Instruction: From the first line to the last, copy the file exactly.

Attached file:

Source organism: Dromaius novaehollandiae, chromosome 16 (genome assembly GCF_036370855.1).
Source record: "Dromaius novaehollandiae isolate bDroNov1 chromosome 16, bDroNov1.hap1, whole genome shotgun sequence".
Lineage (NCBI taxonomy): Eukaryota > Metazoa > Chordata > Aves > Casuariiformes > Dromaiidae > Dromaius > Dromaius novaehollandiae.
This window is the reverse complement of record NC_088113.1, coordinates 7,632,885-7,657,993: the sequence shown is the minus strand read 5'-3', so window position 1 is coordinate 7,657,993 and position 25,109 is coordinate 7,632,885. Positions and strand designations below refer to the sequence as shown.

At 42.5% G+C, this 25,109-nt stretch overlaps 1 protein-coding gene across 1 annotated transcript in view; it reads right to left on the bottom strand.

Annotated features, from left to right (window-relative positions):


Source organism: Dromaius novaehollandiae, chromosome 16 (genome assembly GCF_036370855.1).
Source record: "Dromaius novaehollandiae isolate bDroNov1 chromosome 16, bDroNov1.hap1, whole genome shotgun sequence".
Lineage (NCBI taxonomy): Eukaryota > Metazoa > Chordata > Aves > Casuariiformes > Dromaiidae > Dromaius > Dromaius novaehollandiae.
This window is the reverse complement of record NC_088113.1, coordinates 7,632,885-7,657,993: the sequence shown is the minus strand read 5'-3', so window position 1 is coordinate 7,657,993 and position 25,109 is coordinate 7,632,885. Positions and strand designations below refer to the sequence as shown.

At 42.5% G+C, this 25,109-nt stretch overlaps 1 protein-coding gene across 1 annotated transcript in view; it reads right to left on the bottom strand.

Annotated features, from left to right (window-relative positions):